Miss Jefferson has no idea how much time it has passed for all this to take place, or how long she’s been sitting here on the bench. It feels like it all happened in a blink of an eye. Just like the way the old preachers had said Jesus would return one day, and all the self-proclaimed prophets said, too. She remembers, how all of them had been so hung up on this rapture thing. Where all the good boys and girls would be spared divine wrath, getting caught up in some circus stunt rising into the heavens. As far as Miss Jefferson is concerned, this rapture thing is nothing more than a mentally lazy shortcut. It’s like these saints thought God would never subject them to the same hellfire of judgment as evil heathens like her who didn’t believe. Miss Jefferson supposed that these naive saints forgot what their God let Jesus endure.

The end of the world was another thing one of those things that people got really excited about, Miss Jefferson had discovered. The self-proclaimed prophets liked to think they had some divine connection where they and they alone could channel the deity’s secrets as to when the end would come. It was another case of feeling superior, that they had some key to the future that others didn’t. Well, hey, if you really did have that much inside information and it was for real, why wouldn’t you feel superior? Miss Jefferson couldn’t blame them for having that shred of hope in a crazy world. And besides, one day, one of them would get it right, even if it was sheer chance and coincidence. Maybe today would be their big jackpot, and people would be floating up in the air any second now. Who knew with these things?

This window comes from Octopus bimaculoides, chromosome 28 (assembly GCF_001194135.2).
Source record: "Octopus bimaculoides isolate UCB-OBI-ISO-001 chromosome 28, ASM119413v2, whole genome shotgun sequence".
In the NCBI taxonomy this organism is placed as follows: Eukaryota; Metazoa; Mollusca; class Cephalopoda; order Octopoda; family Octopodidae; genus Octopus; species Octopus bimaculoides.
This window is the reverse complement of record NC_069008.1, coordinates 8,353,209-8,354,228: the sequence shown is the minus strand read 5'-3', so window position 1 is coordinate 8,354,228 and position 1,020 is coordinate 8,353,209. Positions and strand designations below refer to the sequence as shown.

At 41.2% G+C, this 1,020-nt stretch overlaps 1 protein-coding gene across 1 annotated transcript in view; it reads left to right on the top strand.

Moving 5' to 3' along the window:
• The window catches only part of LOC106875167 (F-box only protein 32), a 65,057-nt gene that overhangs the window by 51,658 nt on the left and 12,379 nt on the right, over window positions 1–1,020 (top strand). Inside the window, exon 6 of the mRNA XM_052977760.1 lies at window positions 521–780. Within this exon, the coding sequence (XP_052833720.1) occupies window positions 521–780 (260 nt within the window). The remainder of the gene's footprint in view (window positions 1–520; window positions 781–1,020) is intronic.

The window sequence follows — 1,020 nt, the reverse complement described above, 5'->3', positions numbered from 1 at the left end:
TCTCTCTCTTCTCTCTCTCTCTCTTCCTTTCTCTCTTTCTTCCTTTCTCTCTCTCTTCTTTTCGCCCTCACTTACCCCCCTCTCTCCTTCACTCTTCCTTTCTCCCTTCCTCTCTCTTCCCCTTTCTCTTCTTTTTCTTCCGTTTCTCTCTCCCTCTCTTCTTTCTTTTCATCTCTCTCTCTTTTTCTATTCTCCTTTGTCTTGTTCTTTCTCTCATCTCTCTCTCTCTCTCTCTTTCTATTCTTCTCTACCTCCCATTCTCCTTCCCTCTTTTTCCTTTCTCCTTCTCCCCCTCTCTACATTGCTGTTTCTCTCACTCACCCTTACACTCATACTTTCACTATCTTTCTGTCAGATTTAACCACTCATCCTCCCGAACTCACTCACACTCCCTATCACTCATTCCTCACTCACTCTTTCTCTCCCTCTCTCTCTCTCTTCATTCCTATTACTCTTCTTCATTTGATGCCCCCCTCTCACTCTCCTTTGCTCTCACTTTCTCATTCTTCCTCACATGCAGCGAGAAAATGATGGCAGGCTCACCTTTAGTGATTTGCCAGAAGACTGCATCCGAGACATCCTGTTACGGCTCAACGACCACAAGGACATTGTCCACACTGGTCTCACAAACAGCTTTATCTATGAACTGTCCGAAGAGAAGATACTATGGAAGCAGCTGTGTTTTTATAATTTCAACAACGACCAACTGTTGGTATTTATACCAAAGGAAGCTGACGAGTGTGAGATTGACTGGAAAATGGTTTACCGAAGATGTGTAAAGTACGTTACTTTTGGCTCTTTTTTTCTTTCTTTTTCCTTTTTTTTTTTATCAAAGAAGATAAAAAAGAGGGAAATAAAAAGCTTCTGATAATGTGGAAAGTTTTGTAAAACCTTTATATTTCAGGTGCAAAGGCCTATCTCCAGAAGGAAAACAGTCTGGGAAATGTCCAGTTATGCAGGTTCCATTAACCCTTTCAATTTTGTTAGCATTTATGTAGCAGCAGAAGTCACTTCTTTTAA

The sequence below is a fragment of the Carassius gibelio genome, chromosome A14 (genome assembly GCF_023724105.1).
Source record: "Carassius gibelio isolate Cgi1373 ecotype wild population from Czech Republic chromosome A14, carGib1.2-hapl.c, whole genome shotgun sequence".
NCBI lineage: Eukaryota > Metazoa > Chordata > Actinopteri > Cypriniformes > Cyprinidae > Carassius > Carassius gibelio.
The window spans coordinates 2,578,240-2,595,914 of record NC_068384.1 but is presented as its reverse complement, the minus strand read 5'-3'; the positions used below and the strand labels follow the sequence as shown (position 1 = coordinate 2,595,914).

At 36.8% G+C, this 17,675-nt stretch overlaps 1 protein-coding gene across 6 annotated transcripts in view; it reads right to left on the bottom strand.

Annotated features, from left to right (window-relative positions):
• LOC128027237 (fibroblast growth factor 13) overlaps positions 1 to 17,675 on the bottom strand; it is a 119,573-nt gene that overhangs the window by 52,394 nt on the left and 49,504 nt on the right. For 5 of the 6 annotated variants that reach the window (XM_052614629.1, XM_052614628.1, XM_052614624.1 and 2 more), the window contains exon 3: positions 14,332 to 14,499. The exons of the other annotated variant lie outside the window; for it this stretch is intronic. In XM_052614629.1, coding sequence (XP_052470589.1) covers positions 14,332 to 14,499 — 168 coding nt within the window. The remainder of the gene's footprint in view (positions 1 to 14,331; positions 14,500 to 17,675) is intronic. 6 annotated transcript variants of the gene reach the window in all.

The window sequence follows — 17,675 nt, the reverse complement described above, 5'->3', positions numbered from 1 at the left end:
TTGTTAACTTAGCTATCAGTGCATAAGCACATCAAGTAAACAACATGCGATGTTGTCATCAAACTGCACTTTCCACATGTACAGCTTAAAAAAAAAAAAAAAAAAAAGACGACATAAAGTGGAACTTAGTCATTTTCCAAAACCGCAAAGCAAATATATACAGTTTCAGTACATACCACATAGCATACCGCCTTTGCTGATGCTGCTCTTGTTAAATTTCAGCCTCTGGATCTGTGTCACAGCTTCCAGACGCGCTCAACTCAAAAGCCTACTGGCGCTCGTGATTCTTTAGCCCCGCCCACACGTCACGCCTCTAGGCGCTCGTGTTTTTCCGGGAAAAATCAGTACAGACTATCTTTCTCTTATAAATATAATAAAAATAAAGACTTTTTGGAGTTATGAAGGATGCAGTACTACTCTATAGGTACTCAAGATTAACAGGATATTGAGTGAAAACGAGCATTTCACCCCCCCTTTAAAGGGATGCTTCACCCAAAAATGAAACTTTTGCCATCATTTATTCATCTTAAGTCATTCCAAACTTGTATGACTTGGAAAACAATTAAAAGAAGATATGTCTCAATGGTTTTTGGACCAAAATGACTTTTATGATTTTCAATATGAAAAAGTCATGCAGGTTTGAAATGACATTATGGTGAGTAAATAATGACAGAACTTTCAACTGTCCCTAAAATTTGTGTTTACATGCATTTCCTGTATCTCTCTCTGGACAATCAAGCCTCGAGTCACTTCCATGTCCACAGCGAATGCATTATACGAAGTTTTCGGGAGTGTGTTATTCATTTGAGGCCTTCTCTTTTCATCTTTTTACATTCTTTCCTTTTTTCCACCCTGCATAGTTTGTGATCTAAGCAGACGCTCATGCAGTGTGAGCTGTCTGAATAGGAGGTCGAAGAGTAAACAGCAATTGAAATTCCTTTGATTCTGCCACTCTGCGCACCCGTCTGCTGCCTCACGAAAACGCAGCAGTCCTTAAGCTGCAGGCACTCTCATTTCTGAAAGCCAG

So far, Miss Jefferson couldn’t see any figures floating up in the air. Maybe heathens like her were blocked by the deities from witnessing such fantastic glories. Probably not, though. From what she recalled, sinners like her were supposed to see things like that. See what they missed for being such devilish rebels. But she isn’t seeing anything, just more and more colors. The cacophony of screams and yells had somehow become, in whatever span of time she’d been here, a low hum that she had she’d written off. Amazing what a person could get used to and decide to ignore. It was the beginning stages of denial, which was not always a bad thing.

But the burning smells are getting to her, and she isn’t able to ignore that one. Besides, nature isn’t sharing any wisdom with her. Maybe she should get back to the apartment to prepare for when it gets dark. She has some candles there, and she suspected she was going to need them. She can’t know for sure here in the park, but it seems like everyone, saints and sinners alike, was going to be stuck in the dark for awhile.